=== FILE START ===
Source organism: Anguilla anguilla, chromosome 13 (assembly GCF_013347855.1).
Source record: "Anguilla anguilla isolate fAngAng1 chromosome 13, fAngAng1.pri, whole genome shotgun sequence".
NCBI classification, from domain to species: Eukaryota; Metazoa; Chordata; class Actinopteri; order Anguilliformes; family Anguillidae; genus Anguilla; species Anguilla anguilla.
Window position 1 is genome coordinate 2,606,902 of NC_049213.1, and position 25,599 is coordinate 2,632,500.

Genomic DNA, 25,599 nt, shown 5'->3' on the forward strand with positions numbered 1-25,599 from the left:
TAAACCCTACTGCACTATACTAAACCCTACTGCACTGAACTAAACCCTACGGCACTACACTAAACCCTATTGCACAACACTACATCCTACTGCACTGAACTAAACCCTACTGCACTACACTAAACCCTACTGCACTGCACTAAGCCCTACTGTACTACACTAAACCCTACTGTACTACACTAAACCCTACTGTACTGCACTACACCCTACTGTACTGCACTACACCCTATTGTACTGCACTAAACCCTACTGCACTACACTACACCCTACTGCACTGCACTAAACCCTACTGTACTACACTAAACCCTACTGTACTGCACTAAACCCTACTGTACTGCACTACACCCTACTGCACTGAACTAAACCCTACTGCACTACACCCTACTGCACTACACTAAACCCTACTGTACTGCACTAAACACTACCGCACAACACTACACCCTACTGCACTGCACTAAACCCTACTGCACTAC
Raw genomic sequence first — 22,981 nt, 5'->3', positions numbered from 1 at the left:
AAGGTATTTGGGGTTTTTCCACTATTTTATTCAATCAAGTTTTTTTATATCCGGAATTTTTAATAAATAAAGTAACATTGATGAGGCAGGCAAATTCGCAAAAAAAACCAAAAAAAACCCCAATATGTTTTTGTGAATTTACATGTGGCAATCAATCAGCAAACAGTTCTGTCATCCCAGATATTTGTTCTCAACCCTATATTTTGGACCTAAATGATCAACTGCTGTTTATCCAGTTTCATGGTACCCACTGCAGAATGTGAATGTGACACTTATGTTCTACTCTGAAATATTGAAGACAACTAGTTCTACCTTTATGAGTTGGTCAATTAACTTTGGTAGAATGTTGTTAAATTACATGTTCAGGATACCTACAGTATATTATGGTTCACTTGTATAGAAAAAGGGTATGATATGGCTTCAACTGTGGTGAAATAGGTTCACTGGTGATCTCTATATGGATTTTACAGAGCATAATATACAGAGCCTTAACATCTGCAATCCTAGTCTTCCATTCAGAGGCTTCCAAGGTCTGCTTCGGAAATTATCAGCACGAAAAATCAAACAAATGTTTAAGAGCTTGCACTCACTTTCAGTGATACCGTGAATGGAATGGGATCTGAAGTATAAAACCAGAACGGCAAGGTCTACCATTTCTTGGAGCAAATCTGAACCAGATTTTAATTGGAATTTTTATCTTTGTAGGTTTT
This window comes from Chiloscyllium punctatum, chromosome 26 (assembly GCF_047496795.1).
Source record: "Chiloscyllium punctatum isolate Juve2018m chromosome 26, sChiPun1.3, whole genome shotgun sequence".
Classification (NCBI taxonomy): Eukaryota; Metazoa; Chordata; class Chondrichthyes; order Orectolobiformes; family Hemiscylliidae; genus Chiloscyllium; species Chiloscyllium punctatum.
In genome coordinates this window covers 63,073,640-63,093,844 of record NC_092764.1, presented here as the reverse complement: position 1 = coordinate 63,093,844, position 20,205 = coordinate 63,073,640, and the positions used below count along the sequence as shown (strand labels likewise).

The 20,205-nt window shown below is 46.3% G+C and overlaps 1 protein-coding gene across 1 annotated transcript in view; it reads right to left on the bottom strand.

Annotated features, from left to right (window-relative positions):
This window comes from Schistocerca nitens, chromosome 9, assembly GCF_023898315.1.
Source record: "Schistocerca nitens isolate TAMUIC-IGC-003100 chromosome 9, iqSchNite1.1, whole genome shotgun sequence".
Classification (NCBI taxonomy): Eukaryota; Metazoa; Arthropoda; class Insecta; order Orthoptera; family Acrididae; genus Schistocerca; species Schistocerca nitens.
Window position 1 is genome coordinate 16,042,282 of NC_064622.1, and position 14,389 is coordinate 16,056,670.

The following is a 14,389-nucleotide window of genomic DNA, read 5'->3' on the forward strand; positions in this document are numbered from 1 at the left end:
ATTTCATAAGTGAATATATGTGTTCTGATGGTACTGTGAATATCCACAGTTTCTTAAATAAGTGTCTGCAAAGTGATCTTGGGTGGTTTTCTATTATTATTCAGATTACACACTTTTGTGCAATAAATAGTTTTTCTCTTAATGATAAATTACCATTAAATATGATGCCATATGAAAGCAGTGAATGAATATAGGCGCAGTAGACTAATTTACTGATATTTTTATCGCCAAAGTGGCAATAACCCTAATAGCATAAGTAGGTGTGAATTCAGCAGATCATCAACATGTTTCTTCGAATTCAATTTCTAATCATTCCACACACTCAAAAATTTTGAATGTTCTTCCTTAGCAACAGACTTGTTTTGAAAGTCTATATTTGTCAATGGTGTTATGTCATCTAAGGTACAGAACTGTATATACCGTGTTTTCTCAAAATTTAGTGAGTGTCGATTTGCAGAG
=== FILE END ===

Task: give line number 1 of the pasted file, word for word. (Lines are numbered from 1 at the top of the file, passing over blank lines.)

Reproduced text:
Source organism: Anguilla anguilla, chromosome 13 (assembly GCF_013347855.1).